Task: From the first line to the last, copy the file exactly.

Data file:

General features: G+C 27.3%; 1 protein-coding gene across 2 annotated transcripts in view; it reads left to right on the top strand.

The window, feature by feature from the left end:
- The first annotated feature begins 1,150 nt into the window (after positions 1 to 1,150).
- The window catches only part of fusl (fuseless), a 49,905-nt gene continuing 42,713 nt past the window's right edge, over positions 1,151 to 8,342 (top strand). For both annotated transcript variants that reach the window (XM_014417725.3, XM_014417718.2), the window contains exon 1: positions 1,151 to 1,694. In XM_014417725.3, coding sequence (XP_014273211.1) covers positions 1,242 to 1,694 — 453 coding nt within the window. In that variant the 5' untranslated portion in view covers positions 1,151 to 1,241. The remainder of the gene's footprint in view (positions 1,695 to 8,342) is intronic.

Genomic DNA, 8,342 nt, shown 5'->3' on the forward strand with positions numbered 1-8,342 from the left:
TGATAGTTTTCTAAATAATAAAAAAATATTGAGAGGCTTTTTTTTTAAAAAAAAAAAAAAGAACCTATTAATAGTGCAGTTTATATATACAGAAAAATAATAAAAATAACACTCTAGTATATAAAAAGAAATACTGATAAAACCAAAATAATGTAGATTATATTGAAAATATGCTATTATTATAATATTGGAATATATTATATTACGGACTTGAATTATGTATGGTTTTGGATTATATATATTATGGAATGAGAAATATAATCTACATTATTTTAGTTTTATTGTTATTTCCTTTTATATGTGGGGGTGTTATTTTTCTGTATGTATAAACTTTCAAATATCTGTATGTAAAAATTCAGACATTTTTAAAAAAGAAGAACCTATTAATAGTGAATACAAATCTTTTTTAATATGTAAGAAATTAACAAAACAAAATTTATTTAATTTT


General features: G+C 27.3%; 1 protein-coding gene across 2 annotated transcripts in view; it reads left to right on the top strand.

The window, feature by feature from the left end:
- The first annotated feature begins 1,150 nt into the window (after positions 1 to 1,150).
- The window catches only part of fusl (fuseless), a 49,905-nt gene continuing 42,713 nt past the window's right edge, over positions 1,151 to 8,342 (top strand). For both annotated transcript variants that reach the window (XM_014417725.3, XM_014417718.2), the window contains exon 1: positions 1,151 to 1,694. In XM_014417725.3, coding sequence (XP_014273211.1) covers positions 1,242 to 1,694 — 453 coding nt within the window. In that variant the 5' untranslated portion in view covers positions 1,151 to 1,241. The remainder of the gene's footprint in view (positions 1,695 to 8,342) is intronic.

Genomic DNA, 8,342 nt, shown 5'->3' on the forward strand with positions numbered 1-8,342 from the left:
TGATAGTTTTCTAAATAATAAAAAAATATTGAGAGGCTTTTTTTTTAAAAAAAAAAAAAAGAACCTATTAATAGTGCAGTTTATATATACAGAAAAATAATAAAAATAACACTCTAGTATATAAAAAGAAATACTGATAAAACCAAAATAATGTAGATTATATTGAAAATATGCTATTATTATAATATTGGAATATATTATATTACGGACTTGAATTATGTATGGTTTTGGATTATATATATTATGGAATGAGAAATATAATCTACATTATTTTAGTTTTATTGTTATTTCCTTTTATATGTGGGGGTGTTATTTTTCTGTATGTATAAACTTTCAAATATCTGTATGTAAAAATTCAGACATTTTTAAAAAAGAAGAACCTATTAATAGTGAATACAAATCTTTTTTAATATGTAAGAAATTAACAAAACAAAATTTATTTAATTTT